@kathyhg I recently had a major surgery. The steps that were taken with me were that the pulmonologist in Massachusetts corresponded with the surgeon in Connecticut saying that I would be at high risk for general anesthesia if this, this, and that were necessary in terms of incisions etc. . General anesthesia in terms of being intubated might have been problematic due to my lungs, but ultimately I was given a spinal and something else, and honestly, I don’t remember even getting the spinal! Your best bet, in my opinion, is to make sure all doctors involved are aware of your MAC and communicate either by phone or email as to what is the safest anesthesia that will work for you and for your particular surgery. It’s an easy request for them to honor and will set your mind at ease in the long run. My surgeon actually insisted on having that piece in place. Good luck. irene5

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Kathyhg. I went to hospital for an ablation for afib. After having been prepped and as I was sitting in the bed in my jonny with i v in my arm, I was sent home by the anesthesiologists, who were not willing to intubate because of the bronchiectasis and Mac. Admittedly I had just gotten over pretty severe bronchitis and was still coughing and producing mucus. They told me to come back when I got over the coughing. I wish my cardiologist as well as the anesthesiologists were more informed of my lung and bronchial conditions before I went through the whole business. My advice is to make sure all specialists involved are completely informed and communicating with each other.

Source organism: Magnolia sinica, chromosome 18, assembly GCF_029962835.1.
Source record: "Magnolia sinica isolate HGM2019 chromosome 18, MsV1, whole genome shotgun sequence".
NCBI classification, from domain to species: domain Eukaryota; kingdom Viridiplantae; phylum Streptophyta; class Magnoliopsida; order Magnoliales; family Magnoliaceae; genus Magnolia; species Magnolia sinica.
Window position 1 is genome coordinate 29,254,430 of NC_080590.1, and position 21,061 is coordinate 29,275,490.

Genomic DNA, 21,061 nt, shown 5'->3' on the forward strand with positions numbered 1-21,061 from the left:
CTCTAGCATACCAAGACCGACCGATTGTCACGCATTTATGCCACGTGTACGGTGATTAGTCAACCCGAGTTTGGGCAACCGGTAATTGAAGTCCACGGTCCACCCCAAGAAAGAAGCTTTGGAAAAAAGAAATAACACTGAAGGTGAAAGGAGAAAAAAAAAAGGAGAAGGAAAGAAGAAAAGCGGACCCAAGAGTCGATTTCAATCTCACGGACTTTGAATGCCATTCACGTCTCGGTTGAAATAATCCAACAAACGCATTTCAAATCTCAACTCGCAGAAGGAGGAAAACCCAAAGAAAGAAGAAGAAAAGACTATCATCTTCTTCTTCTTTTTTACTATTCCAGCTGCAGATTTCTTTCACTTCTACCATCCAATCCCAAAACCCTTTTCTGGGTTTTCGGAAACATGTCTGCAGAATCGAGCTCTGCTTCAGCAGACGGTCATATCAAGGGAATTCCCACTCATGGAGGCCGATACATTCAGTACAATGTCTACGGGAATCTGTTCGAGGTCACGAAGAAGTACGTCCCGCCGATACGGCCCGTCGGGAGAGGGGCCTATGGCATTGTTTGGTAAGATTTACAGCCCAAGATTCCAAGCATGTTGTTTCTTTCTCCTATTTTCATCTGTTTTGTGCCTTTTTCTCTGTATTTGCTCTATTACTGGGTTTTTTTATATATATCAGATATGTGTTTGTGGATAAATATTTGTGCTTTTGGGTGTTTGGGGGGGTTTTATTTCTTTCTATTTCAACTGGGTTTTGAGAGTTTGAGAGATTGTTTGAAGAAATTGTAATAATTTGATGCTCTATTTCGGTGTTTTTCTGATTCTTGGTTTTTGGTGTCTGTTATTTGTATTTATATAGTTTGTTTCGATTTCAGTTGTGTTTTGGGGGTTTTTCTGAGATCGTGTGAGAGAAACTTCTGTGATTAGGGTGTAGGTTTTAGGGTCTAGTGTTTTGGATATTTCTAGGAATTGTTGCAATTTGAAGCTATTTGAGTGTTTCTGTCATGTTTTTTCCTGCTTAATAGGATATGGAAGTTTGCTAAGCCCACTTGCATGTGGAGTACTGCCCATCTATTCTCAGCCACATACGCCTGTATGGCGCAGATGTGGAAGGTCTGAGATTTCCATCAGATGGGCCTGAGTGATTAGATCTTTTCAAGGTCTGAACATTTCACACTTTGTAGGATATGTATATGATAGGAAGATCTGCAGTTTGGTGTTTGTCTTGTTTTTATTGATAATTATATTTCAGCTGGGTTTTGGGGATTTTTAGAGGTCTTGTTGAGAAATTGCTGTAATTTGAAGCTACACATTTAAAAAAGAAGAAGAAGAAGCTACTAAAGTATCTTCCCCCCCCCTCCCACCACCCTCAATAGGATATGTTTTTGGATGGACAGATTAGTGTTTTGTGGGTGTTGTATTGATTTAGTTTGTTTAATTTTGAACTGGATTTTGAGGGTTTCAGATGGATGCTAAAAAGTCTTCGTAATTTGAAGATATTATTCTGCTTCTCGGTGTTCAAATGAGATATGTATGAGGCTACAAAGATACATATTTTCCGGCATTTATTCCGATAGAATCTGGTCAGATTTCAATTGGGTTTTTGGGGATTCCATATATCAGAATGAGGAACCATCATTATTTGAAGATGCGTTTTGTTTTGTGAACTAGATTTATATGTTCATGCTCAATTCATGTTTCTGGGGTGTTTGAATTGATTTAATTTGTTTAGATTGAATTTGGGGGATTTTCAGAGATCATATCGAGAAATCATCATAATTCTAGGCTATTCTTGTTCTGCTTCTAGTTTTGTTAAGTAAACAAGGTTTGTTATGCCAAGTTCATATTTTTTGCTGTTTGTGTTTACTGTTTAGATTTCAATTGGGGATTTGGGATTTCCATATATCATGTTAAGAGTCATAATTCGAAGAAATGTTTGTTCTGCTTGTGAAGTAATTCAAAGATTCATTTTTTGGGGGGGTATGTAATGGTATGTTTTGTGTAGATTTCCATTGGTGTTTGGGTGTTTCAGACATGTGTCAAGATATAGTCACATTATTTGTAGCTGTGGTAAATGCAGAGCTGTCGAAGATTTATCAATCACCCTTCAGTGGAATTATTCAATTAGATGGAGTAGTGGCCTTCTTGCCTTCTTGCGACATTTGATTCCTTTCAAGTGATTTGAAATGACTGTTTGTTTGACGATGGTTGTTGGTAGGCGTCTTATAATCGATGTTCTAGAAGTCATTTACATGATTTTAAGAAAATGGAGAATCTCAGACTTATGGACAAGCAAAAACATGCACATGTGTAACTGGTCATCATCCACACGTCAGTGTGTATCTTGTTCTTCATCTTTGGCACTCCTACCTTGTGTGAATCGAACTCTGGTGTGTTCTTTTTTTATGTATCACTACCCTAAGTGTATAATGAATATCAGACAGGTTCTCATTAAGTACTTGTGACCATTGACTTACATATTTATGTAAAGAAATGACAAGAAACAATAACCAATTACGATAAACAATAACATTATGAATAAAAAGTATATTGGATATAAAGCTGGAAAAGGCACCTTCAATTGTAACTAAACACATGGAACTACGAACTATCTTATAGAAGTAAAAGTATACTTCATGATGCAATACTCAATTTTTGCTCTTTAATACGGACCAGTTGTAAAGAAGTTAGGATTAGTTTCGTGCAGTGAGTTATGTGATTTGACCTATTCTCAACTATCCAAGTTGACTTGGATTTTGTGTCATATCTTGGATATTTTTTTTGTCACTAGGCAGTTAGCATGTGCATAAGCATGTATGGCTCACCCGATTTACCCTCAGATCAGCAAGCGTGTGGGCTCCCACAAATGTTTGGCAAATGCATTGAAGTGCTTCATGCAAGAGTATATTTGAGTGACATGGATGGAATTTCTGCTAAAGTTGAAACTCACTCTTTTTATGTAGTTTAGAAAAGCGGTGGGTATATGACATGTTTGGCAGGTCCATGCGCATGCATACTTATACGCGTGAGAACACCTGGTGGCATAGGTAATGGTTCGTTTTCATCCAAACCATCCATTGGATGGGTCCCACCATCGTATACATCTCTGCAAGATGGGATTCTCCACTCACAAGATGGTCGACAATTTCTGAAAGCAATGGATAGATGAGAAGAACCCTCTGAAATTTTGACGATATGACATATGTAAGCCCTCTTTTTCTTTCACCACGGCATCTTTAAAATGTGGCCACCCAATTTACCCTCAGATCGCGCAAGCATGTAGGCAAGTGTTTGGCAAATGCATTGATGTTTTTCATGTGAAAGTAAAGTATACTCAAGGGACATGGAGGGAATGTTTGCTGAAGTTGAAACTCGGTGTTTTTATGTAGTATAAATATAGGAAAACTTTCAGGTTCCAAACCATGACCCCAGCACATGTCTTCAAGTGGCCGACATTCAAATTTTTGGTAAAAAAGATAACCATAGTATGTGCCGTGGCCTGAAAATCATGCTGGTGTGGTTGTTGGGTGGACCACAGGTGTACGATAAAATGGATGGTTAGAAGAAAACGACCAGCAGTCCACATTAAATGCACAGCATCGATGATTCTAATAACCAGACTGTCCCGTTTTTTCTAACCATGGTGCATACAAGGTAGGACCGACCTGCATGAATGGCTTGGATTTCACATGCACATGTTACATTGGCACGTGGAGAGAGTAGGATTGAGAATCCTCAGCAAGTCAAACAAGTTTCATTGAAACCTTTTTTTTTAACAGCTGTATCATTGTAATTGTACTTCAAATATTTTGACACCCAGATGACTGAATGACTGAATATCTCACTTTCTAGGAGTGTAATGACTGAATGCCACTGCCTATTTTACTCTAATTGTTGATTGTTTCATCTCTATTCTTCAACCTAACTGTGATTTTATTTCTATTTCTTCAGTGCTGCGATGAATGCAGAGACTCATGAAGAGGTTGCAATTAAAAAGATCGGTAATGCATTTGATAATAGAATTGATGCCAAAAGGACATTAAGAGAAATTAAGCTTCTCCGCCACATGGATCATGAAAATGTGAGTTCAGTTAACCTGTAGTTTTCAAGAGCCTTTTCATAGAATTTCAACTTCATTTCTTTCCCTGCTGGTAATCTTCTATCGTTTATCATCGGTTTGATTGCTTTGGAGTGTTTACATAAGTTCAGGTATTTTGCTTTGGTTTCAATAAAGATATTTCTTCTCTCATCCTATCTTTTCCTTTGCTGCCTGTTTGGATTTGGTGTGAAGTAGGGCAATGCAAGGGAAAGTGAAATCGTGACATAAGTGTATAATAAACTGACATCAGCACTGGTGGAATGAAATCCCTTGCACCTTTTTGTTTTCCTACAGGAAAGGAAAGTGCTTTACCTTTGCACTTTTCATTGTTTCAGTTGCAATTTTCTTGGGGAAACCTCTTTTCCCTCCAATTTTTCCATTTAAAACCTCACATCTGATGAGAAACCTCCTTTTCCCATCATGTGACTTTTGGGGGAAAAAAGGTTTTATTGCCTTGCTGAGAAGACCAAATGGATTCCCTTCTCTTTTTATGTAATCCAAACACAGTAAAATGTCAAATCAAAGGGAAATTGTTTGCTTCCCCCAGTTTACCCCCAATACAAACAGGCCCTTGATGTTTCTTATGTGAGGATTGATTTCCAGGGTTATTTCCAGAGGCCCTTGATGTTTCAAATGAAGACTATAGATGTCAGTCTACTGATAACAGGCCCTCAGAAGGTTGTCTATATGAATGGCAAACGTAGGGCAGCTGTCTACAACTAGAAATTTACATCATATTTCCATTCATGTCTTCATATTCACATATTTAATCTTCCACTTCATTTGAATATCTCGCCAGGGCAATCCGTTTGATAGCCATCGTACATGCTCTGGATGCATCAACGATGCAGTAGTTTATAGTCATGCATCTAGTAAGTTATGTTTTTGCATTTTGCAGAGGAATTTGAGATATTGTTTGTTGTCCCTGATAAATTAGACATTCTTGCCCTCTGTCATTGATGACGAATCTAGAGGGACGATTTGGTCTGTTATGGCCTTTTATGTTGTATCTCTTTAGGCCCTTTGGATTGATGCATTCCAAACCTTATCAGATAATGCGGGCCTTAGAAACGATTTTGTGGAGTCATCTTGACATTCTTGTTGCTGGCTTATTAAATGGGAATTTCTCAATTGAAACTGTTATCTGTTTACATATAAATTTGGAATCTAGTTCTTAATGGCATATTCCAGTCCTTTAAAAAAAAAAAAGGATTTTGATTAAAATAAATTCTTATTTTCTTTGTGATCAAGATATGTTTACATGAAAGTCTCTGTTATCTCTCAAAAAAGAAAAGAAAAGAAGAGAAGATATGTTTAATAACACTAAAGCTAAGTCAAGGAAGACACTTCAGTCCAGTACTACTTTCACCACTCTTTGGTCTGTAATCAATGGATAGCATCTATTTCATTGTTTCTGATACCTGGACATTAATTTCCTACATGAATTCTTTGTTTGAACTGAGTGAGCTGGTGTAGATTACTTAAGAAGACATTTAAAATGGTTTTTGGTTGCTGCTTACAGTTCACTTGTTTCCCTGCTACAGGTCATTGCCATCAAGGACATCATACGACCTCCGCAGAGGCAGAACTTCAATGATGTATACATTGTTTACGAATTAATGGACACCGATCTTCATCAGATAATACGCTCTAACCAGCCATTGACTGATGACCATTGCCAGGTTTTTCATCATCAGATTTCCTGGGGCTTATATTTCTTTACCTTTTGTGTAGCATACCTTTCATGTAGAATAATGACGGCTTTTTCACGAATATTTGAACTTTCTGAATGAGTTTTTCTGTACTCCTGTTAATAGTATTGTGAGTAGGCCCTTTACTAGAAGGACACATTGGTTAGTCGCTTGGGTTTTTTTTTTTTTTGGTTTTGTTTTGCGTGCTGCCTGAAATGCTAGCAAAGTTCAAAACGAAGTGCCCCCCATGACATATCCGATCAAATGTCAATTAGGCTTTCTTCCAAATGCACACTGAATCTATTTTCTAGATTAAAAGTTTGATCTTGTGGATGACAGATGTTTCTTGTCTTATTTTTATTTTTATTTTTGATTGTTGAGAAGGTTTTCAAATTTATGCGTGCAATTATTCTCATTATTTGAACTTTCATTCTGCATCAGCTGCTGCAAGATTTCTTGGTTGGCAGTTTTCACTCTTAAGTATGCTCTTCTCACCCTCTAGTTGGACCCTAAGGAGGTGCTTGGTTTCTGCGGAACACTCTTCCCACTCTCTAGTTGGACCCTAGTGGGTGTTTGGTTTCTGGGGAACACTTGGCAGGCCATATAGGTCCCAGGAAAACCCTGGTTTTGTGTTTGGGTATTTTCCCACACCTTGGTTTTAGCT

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Hi all you lovelys, just wondering if anybody on here has not been diagnosed with Asthma . Thanks Heather

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@heathert

Hi all you lovelys, just wondering if anybody on here has not been diagnosed with Asthma . Thanks Heather

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@heathert That would be me. irene5

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Hi Heather. No asthma here…just MAC and Bronchiectasis. Kate

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@heathert

Hi all you lovelys, just wondering if anybody on here has not been diagnosed with Asthma . Thanks Heather

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No asthma.

Liked by heathert

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@heathert

Hi all you lovelys, just wondering if anybody on here has not been diagnosed with Asthma . Thanks Heather

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@heathert No asthma for me.

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@ginak

@heathert No asthma for me.

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@ginak thats great, will be interesting to see how many.

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I don’t have asthma.

Liked by heathert

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Hi again all thanks for your replys, I cough sometimes at night and was diagnosed with asthma, I wondered if it was the MAC damage, but hey maby I do have asthma then. Thanks Heather

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@heathert

Hi all you lovelys, just wondering if anybody on here has not been diagnosed with Asthma . Thanks Heather

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heathert. I have not been diagnosed with asthma… just bronchiectasis and Mac as far as the lungs go